Fairmont State University’s roots reach back to the formation of public education in the state of West Virginia. The first private normal school in West Virginia was established in Fairmont in 1865 by John N. Boyd, the school’s first principal, to train teachers.
Over the past 147 years, the University has experienced many changes in name – from the West Virginia Normal School at Fairmont, to the Fairmont State Normal School in the 1870s, to Fairmont State Teachers College in 1931, to Fairmont State College in 1944, to Fairmont State University in 2004. These changes indicate an ongoing expansion of programs and purpose.
In 1923, the Fairmont State Normal School first offered a four-year bachelor’s degree program in education, making the school a college. Today FSU offers more than 80 baccalaureate degrees in business, education, engineering and technology, fine arts, liberal arts, and nursing and allied health administration. Graduate programs have been developed in education, business and criminal justice.
The University’s changes in location in Fairmont also reflect its continued growth. On February 27, 1867, the normal school became a state institution. Construction began on a brick building on the northwest corner of Adams and Quincy streets later that year. In 1893, the school moved into a new building on Second Street and Fairmont Avenue. In early 1917, the Fairmont State Normal School moved to the building now called Hardway Hall, which sits on a hill overlooking Locust Avenue.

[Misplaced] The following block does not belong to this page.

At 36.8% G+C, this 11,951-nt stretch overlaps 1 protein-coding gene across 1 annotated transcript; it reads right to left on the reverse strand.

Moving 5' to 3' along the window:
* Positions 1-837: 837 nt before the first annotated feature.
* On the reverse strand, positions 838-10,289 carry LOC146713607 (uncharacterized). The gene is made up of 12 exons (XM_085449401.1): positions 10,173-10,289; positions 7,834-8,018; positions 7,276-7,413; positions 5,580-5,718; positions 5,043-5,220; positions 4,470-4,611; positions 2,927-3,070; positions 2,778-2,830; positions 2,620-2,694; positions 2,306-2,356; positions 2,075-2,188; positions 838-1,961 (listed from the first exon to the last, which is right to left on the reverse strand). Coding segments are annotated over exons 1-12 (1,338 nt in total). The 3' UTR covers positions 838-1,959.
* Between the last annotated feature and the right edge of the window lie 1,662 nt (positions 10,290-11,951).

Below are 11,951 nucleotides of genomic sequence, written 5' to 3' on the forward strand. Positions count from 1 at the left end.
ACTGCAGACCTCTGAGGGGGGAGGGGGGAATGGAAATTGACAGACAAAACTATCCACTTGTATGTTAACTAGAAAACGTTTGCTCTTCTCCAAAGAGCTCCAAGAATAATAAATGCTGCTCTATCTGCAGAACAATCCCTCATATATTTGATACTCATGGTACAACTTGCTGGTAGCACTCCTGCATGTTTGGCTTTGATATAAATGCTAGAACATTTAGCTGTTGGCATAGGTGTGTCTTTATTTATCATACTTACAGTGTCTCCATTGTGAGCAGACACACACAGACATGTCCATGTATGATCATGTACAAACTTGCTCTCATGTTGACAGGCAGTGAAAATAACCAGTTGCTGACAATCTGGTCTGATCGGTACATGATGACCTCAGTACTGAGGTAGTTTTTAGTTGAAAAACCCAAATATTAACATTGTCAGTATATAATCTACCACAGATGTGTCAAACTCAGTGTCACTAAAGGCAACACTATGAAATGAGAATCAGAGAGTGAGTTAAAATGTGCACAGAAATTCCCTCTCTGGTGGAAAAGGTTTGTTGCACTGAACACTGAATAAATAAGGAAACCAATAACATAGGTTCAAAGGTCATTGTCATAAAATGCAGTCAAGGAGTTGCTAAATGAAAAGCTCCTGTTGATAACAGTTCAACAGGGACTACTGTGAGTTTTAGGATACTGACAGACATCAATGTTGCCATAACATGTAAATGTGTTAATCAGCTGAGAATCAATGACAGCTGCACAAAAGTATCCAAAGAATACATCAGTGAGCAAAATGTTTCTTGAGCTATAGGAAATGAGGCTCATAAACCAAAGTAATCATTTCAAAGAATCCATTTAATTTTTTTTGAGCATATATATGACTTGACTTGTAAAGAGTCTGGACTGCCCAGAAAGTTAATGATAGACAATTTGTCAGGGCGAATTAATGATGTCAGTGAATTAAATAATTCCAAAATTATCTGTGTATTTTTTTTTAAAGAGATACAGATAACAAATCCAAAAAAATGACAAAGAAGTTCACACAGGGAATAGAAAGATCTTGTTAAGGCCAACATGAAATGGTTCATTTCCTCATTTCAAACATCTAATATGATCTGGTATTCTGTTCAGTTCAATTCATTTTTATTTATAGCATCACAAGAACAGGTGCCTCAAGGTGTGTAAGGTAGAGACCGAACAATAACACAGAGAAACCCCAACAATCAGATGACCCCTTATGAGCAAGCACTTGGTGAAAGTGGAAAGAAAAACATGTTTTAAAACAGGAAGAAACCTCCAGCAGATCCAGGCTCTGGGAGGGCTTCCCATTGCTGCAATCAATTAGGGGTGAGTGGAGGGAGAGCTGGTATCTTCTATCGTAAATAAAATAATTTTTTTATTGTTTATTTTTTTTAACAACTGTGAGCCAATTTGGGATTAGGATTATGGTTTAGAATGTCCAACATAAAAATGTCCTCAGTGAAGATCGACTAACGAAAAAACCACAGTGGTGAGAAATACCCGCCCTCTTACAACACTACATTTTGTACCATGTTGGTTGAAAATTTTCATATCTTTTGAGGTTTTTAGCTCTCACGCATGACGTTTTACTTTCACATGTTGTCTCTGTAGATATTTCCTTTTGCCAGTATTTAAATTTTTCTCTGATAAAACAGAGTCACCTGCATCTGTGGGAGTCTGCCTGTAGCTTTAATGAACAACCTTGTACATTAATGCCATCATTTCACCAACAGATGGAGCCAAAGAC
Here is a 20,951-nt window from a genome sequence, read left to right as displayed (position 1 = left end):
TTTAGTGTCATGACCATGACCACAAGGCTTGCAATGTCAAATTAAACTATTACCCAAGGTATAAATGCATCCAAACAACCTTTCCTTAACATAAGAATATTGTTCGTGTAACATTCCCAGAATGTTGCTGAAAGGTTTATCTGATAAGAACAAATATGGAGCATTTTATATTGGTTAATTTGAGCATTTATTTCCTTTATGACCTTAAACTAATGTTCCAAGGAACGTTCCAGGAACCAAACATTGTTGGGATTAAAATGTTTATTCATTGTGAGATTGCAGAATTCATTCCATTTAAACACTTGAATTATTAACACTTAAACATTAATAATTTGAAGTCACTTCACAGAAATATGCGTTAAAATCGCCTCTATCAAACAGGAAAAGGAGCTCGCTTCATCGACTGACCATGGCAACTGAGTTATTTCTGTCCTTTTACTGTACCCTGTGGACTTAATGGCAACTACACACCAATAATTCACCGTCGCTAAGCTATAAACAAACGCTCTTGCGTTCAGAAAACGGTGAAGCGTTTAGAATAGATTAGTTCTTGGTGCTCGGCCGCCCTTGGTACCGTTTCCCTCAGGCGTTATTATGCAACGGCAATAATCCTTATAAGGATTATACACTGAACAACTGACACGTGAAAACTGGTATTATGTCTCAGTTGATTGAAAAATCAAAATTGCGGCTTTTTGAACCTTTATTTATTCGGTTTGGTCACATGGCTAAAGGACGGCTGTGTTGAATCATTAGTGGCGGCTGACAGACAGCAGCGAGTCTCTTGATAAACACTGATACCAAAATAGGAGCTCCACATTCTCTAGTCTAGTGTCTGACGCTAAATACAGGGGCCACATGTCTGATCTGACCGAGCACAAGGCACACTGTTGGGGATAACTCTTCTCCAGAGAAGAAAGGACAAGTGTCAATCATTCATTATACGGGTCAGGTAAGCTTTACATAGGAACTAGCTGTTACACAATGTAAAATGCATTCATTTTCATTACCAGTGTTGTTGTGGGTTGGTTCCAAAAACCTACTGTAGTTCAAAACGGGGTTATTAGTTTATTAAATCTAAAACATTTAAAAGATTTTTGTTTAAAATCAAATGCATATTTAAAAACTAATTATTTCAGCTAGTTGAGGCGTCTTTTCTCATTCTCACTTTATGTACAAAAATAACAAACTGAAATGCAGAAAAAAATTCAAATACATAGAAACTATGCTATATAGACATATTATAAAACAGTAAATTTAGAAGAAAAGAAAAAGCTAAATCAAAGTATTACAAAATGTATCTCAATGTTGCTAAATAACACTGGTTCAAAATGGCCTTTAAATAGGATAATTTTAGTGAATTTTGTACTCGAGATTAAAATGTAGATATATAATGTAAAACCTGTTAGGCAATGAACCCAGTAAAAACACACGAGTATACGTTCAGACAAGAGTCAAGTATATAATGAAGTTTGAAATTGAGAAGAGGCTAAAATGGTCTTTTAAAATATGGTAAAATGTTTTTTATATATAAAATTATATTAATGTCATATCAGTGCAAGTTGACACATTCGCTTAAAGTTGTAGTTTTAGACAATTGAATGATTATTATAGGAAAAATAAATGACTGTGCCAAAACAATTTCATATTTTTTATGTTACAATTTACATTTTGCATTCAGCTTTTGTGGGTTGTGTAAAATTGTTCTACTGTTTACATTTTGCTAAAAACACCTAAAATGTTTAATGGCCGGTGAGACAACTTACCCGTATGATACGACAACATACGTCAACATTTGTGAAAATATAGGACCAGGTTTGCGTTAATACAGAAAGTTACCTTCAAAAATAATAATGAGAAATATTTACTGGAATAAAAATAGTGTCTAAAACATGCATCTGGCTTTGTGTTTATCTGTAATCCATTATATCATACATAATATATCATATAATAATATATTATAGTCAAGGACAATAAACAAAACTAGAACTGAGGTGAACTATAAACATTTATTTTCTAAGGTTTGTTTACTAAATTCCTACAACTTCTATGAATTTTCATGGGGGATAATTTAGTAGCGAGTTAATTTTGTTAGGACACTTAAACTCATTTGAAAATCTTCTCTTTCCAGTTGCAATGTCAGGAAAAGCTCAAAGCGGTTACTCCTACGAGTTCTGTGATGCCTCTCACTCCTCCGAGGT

From that single columned building on a hill that was once part of a dairy farm, the University’s 120-acre campus has expanded to include more than 23 buildings. Over the past decade, new construction, including a new student center, parking garage, residence hall, and academic building, as well as major improvements in infrastructure, have greatly impacted the accessibility and beauty of campus. FSU features two satellite locations in Harrison County, the Gaston Caperton Center in Clarksburg and the Robert C. Byrd National Aerospace Education Center in Bridgeport. FSU continues to look for ways to reach beyond the borders of West Virginia and the nation to build relationships.
From its first officially recorded enrollment of 30 students in 1868, FSU has grown to be the third largest of the state’s universities with an enrollment of about 4,600 students. The first student, Hyre D. Clark of Buckhannon, graduated from the normal school in 1872. Today, FSU has an alumni network of more than 29,000 proud Falcons.